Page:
Roseville, Minn. ó A Minnesota mechanic is touting the viability of electric vehicles at the State Fair.   

Stewart Roberts, who owns The Foreign Service repair shop in Roseville, is displaying a black 2003 Ford Ranger at the fairgrounds, which he's converted to 100 percent electric power.

The truck sports a new wax job and a bunch of slogans painted on the shiny surface, such as "100-percent electric vehicle conversion" and "40-miles per charge," a rough approximation of how far you can travel on a charge.

"And it says 'no more blood for oil,' a little political statement there," Roberts said. "That's on the gas door. And look at that, there's a gas cap there, but if you take the gas cap off, you can see the ground down there."

 Stewart Roberts makes an adjustment under
the hood of the Ford Ranger he converted
into an all-electric vehicle.
(MPR Photo/Stephanie Hemphill)

"And stacked up on top of that," Roberts continues, "is the controller, that allows you to apply the throttle and have a normal acceleration rate. And then there's various controls for generating 12-volt power to run the lights, the heater, the windshield wipers and things like that, that you need on a normal vehicle. And sitting on top of all that, because it's kind of neat-looking, is the battery charger."

Also under the hood are three big 12-volt lead-acid batteries. Nine more are in the truck bed, taking up a little more than a quarter of the cargo space.

Roberts converted the truck for Todd Seabury-Kolod. The truck cost $3,000 used, plus another $15,000 for the conversion.


Todd Seabury-Kolod says he'll save some money
by charging his car with electricity instead of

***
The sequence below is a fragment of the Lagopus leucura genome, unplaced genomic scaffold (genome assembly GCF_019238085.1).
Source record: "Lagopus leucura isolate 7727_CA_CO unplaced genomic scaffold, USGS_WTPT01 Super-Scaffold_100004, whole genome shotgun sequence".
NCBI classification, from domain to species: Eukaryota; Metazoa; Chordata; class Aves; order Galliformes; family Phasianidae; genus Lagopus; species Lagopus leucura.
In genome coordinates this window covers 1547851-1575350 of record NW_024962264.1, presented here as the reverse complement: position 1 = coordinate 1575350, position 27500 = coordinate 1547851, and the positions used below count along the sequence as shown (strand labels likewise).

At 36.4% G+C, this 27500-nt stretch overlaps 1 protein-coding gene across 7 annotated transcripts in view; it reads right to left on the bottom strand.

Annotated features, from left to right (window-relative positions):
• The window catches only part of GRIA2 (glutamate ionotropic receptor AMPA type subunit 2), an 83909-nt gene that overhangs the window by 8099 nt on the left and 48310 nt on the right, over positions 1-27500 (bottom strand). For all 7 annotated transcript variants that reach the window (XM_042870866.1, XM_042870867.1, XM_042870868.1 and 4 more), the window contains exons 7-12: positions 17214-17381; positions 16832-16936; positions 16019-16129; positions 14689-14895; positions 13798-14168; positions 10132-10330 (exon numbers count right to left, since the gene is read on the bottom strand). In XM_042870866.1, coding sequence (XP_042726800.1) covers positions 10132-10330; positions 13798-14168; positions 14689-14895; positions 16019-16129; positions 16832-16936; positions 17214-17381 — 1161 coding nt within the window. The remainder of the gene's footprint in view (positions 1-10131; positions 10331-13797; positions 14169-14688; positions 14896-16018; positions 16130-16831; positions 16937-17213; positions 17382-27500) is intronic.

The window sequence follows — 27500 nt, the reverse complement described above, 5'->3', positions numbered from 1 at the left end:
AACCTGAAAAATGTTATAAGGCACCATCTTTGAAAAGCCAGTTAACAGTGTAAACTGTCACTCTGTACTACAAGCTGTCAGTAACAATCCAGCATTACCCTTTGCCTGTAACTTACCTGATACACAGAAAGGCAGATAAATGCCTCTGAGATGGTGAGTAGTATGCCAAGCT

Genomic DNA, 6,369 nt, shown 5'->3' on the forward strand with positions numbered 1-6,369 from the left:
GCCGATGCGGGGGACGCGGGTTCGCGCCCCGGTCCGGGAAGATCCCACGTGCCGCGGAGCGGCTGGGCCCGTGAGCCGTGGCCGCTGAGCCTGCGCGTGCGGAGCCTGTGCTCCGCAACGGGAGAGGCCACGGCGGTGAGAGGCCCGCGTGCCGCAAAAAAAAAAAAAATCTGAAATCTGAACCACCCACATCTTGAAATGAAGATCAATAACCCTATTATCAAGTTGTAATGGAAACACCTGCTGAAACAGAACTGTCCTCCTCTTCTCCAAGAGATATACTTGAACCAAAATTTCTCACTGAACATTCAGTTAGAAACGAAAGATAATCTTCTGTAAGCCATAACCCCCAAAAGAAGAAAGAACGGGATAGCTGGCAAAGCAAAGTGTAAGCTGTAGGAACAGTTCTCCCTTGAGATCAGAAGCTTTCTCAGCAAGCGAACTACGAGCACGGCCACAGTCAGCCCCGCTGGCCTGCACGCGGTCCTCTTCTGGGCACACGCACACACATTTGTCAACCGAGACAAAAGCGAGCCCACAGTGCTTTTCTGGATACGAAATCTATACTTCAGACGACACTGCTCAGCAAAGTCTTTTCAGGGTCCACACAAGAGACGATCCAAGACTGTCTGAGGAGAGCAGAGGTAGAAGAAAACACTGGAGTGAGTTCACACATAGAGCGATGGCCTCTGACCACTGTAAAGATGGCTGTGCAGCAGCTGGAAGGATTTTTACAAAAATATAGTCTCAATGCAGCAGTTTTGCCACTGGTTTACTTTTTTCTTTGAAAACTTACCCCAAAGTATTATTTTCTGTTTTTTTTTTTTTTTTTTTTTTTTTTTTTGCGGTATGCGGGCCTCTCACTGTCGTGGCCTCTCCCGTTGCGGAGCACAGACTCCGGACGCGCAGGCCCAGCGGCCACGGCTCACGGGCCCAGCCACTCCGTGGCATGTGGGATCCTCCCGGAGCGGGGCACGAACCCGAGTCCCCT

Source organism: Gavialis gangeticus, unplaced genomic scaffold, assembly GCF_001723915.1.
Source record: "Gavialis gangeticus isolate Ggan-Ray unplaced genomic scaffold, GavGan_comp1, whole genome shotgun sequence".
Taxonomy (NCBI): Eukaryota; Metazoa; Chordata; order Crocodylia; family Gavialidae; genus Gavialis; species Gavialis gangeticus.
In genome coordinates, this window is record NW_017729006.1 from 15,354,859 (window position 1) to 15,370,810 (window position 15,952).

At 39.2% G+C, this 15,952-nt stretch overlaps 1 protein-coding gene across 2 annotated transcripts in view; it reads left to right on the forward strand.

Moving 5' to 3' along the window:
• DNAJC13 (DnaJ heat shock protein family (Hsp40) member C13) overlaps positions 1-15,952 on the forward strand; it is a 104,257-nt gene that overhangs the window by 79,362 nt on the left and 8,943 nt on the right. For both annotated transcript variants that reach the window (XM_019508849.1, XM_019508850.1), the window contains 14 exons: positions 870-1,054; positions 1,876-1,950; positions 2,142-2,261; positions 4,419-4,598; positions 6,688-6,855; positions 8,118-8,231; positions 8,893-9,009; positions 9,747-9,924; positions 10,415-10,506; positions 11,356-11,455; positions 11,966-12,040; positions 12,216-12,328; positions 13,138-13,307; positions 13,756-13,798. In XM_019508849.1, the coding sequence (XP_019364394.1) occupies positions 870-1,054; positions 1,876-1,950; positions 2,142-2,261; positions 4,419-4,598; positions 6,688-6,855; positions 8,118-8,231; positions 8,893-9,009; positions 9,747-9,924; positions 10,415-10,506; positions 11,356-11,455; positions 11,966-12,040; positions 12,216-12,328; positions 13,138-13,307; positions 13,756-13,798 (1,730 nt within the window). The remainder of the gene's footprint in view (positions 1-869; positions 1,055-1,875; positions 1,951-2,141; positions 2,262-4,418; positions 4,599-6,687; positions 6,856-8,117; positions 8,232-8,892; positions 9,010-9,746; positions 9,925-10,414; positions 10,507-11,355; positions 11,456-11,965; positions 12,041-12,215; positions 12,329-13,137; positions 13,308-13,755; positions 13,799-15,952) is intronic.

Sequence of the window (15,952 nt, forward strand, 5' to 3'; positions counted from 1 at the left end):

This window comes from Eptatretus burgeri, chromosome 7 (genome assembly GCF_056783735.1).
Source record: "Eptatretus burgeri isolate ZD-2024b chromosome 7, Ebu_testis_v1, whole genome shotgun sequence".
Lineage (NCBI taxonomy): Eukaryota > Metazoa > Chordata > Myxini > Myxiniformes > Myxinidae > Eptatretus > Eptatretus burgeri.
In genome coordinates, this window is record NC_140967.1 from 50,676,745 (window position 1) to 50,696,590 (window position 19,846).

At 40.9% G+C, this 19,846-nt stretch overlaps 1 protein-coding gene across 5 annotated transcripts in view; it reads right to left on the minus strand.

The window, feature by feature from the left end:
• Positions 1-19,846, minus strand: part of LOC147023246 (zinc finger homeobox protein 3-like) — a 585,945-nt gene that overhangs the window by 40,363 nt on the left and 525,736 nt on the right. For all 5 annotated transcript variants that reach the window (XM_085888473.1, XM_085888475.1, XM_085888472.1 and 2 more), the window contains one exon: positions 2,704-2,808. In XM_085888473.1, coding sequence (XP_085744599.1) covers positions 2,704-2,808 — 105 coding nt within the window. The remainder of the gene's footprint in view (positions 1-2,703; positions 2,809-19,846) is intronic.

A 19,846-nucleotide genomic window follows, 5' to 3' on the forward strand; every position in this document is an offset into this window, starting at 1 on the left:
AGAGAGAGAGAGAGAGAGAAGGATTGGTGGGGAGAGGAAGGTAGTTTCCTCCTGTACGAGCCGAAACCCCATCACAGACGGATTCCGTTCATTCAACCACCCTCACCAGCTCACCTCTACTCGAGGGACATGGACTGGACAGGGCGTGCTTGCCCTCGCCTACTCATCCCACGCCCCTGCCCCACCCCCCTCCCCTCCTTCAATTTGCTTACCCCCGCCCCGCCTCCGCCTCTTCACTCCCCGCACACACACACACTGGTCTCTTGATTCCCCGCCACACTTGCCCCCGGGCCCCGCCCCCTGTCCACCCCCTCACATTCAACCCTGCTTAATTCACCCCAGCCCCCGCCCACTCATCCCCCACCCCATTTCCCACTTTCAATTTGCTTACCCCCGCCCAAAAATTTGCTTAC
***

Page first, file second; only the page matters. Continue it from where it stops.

filling it with gas. But he says the most
important thing to him is reducing
his contribution to global warming.
(MPR Photo/Stephanie Hemphill)

"I like to think of myself as a mild-mannered person, but I seem to be overcome with this mad-as-hell-not-going-to-take-it-anymore feeling," Kolod said.

He's mad because the technology to make an electric truck like this has been around for more than twenty years, but he says the big automakers and the government have ignored the potential of electric vehicles.

"You get $4,500 for Cash for Clunkers but you don't get one penny for an electric conversion like this," he said.

Since the conversion, Kolod's electric bill is going up, but he thinks his overall costs will go down.

"Especially with gas prices hovering at around $2.50, there is a little bit of savings, but I think more importantly, the carbon footprint is less, and that's probably what I care most about," he said.

Studies show that, even factoring in the coal-fired power plants producing the electricity, electric cars put out about 25 percent less global warming pollution than gasoline cars.

That climate change advantage will improve as we add more wind power to our electric energy mix. Roberts says electric vehicles can help even out the demand for electricity.

The Ford emblem flips aside to accommodate a
standard household plug. It takes eight to ten
hours to charge the twelve lead-acid batteries
that will go for about 40 miles.
(MPR Photo/Stephanie Hemphill)

"We can be charging our batteries for our electric cars at night when there's surplus of electricity; we can also be turning on chargers during the day if it's a windy day and there's a surplus of wind energy."

It takes eight to ten hours on standard household current to fully charge the batteries. That'll get you 35 to 40 miles the next day.

Members of the Minnesota Electric Auto Association have electrified all sorts of vehicles, from trucks to VW bugs to sports cars. (MPR Photo/Stepanie Hemphill)

The truck rides smooth, and very quiet. Roberts says the truck will go 70 miles an hour, but he doesn't recommend it.

"It's really not a good idea to drive at high speeds because it's not good for the batteries. And there's no reason to; it's an around-the-town vehicle, where our speed limits are all 60, maybe 65 at the most."

This is his second conversion project. He says it's easy to convert trucks, because it's obvious where to put the batteries.

The Ford Ranger and a bunch of other electric cars are on display at the State Fair. There are other conversions, and a couple of cars made to be electric at the factory.

 

Broadcast Dates

      All Things Considered, 08/28/2009, 5:55 p.m.

http://minnesota.publicradio.org/display/web/2009/08/28/electric-truck-fair/

 

Audio

Mechanic's electric truck gets State Fair debut (feature audio)

 

 

 Copyright 2009 by MNEAA. All rights reserved.
This web site was last updated on
 
Web Design by
The Computer Coach who sells Boat Parts